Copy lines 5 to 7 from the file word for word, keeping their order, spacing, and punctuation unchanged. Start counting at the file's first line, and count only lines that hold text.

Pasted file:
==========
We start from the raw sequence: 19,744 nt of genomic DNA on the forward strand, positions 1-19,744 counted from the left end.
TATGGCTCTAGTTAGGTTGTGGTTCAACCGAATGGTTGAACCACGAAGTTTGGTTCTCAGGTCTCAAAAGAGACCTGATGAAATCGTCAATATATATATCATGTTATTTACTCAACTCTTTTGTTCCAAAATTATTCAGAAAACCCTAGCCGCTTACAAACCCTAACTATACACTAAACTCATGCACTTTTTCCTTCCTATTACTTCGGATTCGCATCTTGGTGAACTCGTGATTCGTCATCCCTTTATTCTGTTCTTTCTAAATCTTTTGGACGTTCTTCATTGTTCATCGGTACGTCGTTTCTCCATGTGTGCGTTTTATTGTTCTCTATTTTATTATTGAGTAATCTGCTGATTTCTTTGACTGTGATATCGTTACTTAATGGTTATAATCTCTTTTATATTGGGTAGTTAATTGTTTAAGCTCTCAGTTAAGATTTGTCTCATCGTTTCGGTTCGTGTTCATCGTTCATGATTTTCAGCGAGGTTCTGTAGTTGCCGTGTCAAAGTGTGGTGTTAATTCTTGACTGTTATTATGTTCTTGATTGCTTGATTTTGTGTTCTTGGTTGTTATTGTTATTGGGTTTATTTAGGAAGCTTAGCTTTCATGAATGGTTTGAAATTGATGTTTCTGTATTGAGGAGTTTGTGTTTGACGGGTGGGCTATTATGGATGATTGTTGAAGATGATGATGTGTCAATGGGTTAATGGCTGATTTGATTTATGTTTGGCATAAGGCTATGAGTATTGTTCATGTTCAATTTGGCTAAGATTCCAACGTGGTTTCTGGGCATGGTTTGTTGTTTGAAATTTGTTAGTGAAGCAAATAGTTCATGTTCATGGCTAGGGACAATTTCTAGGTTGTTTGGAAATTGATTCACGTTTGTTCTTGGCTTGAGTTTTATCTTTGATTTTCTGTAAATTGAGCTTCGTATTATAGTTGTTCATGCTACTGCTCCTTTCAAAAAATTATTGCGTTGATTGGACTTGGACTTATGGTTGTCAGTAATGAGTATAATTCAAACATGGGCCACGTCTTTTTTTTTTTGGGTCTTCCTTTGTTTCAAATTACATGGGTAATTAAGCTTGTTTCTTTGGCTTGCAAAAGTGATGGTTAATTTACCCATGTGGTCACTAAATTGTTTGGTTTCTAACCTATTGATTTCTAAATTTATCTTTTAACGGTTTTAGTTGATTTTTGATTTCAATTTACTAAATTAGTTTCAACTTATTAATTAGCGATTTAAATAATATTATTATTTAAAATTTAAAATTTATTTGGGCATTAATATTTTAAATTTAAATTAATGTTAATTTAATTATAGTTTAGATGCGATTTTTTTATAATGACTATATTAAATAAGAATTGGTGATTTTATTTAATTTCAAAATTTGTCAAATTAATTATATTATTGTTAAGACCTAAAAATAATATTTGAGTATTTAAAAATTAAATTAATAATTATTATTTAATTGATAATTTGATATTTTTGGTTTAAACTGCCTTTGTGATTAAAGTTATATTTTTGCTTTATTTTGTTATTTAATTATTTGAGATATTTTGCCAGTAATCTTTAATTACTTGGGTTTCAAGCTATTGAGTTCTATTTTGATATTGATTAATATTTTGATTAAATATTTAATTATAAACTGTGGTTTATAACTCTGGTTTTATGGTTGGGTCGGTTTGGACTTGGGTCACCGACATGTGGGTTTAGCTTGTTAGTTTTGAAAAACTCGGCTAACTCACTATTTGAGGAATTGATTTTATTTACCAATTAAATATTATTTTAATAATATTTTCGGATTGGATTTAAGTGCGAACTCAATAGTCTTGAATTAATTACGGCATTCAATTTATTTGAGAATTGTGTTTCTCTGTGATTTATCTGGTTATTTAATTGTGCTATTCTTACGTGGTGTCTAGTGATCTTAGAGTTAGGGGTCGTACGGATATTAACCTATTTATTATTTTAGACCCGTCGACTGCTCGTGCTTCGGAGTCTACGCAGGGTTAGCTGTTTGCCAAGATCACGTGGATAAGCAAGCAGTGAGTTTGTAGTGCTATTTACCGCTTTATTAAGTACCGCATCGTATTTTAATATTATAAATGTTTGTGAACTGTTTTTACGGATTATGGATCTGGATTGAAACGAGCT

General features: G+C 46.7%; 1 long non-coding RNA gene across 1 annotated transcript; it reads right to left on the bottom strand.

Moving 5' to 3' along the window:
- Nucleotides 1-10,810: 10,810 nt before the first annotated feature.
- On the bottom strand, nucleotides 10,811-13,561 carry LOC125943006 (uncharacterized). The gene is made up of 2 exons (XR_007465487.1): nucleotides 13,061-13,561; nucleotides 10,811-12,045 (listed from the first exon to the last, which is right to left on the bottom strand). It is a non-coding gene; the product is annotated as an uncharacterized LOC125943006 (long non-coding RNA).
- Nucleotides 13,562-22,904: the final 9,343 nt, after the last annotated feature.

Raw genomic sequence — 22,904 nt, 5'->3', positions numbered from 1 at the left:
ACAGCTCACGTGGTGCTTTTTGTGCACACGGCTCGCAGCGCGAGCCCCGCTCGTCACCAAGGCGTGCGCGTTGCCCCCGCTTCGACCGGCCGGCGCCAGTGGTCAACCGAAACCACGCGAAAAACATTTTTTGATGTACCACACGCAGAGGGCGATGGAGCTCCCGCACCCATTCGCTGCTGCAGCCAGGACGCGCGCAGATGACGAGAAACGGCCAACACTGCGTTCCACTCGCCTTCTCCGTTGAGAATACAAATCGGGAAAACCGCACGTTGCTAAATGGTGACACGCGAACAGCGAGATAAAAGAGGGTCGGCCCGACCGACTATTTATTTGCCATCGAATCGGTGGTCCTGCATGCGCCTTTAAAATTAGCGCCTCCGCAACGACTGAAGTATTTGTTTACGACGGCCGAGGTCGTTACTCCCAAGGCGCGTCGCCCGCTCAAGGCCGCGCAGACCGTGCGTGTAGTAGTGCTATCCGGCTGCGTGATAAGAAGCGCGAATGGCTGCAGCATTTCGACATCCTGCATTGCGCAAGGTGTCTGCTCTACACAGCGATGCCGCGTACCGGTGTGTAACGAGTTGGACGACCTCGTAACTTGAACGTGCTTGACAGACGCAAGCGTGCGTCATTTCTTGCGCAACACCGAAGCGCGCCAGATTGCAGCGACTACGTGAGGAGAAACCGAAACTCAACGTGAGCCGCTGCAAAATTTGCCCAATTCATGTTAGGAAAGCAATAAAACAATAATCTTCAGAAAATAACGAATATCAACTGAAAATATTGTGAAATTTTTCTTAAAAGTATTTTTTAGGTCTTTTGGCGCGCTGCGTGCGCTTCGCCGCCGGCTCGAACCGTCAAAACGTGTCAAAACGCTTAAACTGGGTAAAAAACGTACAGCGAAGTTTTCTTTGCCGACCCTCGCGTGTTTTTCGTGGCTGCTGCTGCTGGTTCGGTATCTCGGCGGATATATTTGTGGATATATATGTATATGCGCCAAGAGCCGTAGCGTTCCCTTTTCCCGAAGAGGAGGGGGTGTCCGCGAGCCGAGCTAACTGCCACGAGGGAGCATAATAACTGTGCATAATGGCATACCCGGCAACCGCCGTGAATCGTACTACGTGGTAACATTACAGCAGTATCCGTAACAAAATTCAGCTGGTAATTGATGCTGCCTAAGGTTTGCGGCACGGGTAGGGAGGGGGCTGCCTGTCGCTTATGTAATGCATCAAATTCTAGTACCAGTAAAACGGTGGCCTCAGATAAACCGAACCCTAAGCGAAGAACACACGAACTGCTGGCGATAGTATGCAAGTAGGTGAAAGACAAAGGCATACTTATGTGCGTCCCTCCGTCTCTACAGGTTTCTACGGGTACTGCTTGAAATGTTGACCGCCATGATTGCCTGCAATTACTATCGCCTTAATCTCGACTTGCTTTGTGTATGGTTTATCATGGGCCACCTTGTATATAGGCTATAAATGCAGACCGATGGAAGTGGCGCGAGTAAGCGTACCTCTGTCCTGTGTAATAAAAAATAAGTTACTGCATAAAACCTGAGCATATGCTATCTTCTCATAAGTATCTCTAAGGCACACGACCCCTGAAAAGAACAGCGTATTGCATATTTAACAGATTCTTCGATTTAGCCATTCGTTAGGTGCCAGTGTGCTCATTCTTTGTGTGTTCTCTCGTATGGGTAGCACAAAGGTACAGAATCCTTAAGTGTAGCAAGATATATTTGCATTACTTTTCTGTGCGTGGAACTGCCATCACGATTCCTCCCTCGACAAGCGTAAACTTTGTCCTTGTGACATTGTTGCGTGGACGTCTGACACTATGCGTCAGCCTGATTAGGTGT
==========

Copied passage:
- Nucleotides 1-10,810: 10,810 nt before the first annotated feature.
- On the bottom strand, nucleotides 10,811-13,561 carry LOC125943006 (uncharacterized). The gene is made up of 2 exons (XR_007465487.1): nucleotides 13,061-13,561; nucleotides 10,811-12,045 (listed from the first exon to the last, which is right to left on the bottom strand). It is a non-coding gene; the product is annotated as an uncharacterized LOC125943006 (long non-coding RNA).
- Nucleotides 13,562-22,904: the final 9,343 nt, after the last annotated feature.